New York Times
November 20, 2004
In Iraq shortly before the war, I had an icy conversation about Iraqi elections with one of Saddam's goons. "What do you mean by 'sham'?" he asked.
"Look, Saddam gets a lot of votes, but no one's running against him," I protested. "If you only have one candidate who can win, that's not a real election!"
Oops. I spoke too soon. The U.S. electoral system looks increasingly dysfunctional, and those of us who used to mock the old Soviet or Iraqi "elections" for lacking competition ought to be blushing.
In Arkansas, 75 percent of state legislative races this year were uncontested by either the Republicans or by the Democrats. The same was true of 73 percent of the seats in Florida, 70 percent in South Carolina, 62 percent in New Mexico.
And Congressional races were an embarrassment. Only seven incumbents in the House of Representatives lost their seats this month. Four of those were in Texas, where the Republican Legislature gerrymandered Democrats out of their seats.
Granted, gubernatorial and U.S. Senate races are often still competitive. But, increasingly, to be elected to the House once is to be elected for life. As David Broder of The Washington Post put it, the House is becoming like the British House of Lords.
So what's the cure for our electoral diseases? Here are three ideas:
Have nonpartisan experts draw up boundaries for Congressional districts after each census. Both Republicans and Democrats have shamelessly drawn boundaries to serve their own needs, and that's one reason Congressional races are so uncompetitive. Normally, state legislatures do the redistricting, but Iowa and Arizona have handed the responsibility over to independent commissions.
Eliminate the Electoral College, so that the president is chosen by popular vote. This was seriously discussed as a constitutional amendment after the 1968 election, when George Wallace's third-party candidacy could have prevented Richard Nixon from receiving a majority of the electoral vote. And in this election, if just 21,000 voters had changed their votes in Nevada, New Mexico and Iowa, the electoral vote would have been tied and the choice of the president would have gone to the House.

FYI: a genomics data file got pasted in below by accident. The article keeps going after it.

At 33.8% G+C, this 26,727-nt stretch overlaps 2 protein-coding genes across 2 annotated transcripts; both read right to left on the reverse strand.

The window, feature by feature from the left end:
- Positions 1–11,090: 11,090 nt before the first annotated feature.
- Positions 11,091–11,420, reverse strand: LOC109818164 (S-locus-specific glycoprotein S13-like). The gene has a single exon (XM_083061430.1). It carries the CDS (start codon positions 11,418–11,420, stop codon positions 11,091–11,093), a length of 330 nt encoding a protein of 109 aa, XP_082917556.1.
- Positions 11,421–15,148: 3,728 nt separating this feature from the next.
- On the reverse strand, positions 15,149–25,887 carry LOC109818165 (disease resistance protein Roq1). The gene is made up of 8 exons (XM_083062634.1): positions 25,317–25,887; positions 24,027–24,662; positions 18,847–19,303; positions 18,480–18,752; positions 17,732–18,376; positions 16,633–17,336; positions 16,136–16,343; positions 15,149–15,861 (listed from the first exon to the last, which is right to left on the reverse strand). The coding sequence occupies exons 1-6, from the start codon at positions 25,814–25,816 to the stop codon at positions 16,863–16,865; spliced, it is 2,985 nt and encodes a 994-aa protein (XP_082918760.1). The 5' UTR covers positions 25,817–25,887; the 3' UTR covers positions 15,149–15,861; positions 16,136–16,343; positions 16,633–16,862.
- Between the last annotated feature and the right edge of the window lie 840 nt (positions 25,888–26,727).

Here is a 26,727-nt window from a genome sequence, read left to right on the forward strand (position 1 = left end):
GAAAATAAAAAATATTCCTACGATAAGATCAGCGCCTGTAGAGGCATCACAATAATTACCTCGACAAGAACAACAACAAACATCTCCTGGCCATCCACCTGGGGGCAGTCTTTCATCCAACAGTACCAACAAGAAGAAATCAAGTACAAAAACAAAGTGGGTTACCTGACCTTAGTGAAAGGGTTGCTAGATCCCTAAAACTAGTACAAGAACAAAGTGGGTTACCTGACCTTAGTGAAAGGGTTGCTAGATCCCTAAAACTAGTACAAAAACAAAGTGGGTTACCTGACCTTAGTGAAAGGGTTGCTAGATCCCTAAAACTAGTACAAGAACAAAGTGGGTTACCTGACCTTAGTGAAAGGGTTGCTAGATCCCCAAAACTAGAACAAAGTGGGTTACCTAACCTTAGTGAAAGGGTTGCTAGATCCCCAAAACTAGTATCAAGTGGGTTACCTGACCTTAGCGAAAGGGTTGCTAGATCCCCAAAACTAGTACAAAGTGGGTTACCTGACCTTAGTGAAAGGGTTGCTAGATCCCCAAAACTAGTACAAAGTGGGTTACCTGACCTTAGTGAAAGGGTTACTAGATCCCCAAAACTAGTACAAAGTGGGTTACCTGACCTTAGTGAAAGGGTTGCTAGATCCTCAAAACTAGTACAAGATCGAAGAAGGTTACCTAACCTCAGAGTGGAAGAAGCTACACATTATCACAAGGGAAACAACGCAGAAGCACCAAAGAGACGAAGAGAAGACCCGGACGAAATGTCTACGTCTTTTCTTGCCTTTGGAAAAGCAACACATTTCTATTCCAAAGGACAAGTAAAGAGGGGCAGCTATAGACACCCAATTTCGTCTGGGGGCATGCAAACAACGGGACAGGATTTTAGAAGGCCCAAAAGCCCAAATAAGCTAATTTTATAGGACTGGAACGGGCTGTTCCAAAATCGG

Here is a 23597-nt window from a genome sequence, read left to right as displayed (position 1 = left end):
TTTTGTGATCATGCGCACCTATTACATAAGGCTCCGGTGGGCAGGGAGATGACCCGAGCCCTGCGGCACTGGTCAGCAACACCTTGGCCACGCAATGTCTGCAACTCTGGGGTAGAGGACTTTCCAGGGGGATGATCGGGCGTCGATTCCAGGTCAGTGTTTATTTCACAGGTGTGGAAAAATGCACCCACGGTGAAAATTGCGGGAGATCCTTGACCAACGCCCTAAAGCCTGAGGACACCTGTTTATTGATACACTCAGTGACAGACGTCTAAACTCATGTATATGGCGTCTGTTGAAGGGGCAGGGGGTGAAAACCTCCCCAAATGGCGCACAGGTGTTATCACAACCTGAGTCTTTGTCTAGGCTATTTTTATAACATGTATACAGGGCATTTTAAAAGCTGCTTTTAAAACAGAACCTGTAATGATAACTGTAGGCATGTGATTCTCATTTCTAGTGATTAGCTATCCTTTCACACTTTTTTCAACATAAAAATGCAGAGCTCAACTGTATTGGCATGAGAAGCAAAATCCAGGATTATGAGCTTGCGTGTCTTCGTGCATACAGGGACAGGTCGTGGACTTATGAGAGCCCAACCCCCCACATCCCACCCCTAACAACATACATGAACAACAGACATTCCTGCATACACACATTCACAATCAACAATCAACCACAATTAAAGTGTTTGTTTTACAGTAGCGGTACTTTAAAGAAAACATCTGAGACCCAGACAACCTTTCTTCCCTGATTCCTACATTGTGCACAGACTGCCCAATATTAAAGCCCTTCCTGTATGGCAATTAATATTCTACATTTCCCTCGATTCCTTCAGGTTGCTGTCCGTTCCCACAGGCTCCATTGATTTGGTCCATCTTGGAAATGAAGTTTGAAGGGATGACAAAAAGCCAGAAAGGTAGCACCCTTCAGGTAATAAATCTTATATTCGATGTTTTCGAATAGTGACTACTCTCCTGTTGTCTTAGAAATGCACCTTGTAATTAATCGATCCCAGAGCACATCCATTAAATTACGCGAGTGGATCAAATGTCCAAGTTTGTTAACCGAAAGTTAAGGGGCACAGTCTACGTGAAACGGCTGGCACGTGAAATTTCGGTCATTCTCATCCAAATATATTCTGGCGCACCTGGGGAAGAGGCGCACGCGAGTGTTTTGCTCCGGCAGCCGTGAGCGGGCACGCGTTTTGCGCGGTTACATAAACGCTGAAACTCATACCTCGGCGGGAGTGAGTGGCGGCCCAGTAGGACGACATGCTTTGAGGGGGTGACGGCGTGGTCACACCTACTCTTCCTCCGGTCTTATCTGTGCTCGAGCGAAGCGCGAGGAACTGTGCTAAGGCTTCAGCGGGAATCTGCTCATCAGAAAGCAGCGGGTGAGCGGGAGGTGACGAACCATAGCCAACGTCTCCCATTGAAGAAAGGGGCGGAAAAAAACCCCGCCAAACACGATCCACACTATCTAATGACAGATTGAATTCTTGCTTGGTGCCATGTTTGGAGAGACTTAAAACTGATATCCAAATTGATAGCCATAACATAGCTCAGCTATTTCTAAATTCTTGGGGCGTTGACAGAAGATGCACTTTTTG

"We don't run elections well enough to have clear winners that we all accept if it's really close," said Rob Richie, executive director of the Center for Voting and Democracy. "I think if the winning side had been ahead by only 20,000 votes in Ohio, the losing side wouldn't have accepted it."
It's time for America to develop the kind of full-fledged popular-vote democracy that is enjoyed by, say, the good people of Afghanistan.
Funnel campaign donations through a blind trust. The funkiest idea in politics is to make donations anonymous even to the recipient. Citizens would make contributions through a blind trust, so that candidates wouldn't know to whom they were beholden.
If officials don't know who their major contributors are, they can't invite them to spend the night in the Lincoln Bedroom or write tax loopholes. A donor might boast about having made a contribution, but special interests will realize they can save money by telling politicians that they have donated when they haven't, and then politicians will doubt these boasts.
Such a system of shielding names of donors exists in 10 states, to some degree, for judicial candidates. A provocative book by Bruce Ackerman and Ian Ayres, "Voting With Dollars," makes an excellent case that the system be applied more broadly, but we need some innovative state (Oregon, do you hear that?) to take the leap.
Chile is a nice role model. While the U.S. was finishing campaigns that were another embarrassing roll in the hay for politicians and lobbyists, Chile was holding its first elections using a new law with a blind trust for campaign donations of more than $500. Patricio Navia, a Chilean elections specialist at New York University, says the system has loopholes but is a big improvement.
"It's a clever idea," he said. "It's a promising way of separating special interests and politicians."
Our nation's founders were forthright and creative in establishing our political system. Today we need to be just as forthright in recognizing that the system is often dysfunctional - and just as creative in fixing it. If we're willing to introduce vigorous, competitive democracies in Iraq, why not do the same at home?